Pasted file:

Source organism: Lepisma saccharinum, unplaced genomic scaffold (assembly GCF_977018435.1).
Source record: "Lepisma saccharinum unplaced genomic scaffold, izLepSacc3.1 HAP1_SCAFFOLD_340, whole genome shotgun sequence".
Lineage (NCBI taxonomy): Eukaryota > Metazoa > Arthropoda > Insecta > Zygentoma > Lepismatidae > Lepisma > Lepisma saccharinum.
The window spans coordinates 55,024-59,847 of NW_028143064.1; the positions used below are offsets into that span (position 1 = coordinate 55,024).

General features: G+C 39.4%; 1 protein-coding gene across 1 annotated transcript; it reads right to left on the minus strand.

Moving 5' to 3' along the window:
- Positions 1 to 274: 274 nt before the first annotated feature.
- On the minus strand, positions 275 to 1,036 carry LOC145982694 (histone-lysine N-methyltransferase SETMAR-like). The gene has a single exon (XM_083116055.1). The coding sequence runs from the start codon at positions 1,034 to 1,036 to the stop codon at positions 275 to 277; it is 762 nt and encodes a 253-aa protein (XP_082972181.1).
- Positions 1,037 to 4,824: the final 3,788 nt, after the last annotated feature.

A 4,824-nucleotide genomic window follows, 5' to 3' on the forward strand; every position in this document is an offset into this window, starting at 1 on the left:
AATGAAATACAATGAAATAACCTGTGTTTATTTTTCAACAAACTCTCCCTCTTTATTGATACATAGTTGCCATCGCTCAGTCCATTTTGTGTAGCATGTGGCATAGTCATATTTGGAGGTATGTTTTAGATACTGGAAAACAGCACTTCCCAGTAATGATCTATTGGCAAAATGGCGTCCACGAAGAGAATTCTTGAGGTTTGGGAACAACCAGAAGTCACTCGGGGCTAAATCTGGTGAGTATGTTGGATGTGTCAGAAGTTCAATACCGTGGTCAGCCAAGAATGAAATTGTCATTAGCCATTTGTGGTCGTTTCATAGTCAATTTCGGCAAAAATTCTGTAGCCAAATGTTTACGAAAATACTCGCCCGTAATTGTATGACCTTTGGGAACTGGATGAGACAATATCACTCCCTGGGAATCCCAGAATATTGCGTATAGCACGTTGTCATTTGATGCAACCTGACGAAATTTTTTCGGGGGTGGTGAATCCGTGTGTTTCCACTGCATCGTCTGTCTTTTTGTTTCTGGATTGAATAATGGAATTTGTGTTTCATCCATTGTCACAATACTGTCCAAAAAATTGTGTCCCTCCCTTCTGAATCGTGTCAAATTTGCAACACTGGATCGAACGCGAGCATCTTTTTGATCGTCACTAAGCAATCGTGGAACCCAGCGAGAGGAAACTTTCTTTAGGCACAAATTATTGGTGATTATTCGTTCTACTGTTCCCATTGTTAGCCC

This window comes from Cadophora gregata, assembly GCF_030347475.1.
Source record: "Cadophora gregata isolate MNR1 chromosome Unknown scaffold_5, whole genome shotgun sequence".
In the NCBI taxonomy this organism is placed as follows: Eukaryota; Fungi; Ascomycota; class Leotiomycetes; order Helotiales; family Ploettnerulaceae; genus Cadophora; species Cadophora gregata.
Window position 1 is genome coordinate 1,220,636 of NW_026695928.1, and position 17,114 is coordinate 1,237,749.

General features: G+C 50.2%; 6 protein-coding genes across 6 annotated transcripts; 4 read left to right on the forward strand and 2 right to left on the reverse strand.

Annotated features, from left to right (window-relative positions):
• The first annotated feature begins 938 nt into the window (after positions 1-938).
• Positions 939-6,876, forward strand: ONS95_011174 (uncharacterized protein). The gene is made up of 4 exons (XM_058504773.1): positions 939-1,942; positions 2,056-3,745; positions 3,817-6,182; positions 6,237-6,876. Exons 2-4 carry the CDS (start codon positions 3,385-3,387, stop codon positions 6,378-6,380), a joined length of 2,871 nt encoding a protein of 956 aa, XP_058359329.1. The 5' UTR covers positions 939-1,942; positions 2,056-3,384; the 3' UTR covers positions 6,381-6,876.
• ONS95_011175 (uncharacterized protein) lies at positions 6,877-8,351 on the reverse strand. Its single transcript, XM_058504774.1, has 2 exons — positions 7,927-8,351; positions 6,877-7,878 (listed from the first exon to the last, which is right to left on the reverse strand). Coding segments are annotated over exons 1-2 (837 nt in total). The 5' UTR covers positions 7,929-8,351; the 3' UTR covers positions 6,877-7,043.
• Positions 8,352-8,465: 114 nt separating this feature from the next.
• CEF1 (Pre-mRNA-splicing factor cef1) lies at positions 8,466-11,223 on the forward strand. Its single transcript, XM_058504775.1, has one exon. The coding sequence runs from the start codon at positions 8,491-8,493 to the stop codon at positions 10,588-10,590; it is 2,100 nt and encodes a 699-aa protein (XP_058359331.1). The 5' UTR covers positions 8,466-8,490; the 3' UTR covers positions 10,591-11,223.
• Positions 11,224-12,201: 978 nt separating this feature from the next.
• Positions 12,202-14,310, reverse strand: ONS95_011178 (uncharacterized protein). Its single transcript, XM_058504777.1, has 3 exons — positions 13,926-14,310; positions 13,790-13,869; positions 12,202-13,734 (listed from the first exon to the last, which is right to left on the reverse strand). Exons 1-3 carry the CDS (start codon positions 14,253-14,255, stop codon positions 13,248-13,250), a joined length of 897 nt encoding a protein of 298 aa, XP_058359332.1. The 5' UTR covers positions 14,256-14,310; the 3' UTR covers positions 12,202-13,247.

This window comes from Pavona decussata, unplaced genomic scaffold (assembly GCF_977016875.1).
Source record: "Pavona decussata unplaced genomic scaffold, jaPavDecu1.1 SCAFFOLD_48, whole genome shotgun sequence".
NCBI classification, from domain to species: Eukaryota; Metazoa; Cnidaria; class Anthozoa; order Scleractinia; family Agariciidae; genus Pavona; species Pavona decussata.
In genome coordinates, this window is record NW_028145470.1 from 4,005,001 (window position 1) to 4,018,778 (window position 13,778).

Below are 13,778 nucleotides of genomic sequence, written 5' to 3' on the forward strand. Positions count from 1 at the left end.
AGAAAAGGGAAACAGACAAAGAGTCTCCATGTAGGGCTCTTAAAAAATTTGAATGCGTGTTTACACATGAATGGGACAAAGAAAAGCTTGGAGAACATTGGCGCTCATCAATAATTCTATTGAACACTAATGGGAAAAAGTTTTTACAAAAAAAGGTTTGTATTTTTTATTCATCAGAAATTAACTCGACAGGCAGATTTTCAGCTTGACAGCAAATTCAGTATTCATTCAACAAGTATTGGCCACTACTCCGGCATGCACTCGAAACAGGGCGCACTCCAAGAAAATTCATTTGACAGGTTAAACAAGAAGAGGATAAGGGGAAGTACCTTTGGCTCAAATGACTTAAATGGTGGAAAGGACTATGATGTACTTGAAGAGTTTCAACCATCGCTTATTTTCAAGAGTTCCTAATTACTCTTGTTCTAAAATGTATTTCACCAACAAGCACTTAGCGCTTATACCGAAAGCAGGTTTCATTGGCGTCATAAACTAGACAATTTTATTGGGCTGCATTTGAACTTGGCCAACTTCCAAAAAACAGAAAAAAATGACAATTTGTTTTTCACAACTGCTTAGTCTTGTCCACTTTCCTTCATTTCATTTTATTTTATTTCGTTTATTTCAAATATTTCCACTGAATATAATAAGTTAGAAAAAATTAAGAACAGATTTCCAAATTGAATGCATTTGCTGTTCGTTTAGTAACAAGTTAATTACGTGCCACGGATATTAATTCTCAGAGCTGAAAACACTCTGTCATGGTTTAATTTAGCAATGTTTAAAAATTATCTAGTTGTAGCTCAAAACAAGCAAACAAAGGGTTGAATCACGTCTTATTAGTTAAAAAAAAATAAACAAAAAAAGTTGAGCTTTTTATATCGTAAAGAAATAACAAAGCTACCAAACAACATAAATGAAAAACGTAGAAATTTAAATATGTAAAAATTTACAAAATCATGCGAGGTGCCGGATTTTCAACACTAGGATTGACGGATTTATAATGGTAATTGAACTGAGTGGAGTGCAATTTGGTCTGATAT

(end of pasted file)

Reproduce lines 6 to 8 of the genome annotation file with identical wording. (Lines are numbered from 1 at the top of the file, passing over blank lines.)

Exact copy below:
Moving 5' to 3' along the window:
- Positions 1 to 274: 274 nt before the first annotated feature.
- On the minus strand, positions 275 to 1,036 carry LOC145982694 (histone-lysine N-methyltransferase SETMAR-like). The gene has a single exon (XM_083116055.1). The coding sequence runs from the start codon at positions 1,034 to 1,036 to the stop codon at positions 275 to 277; it is 762 nt and encodes a 253-aa protein (XP_082972181.1).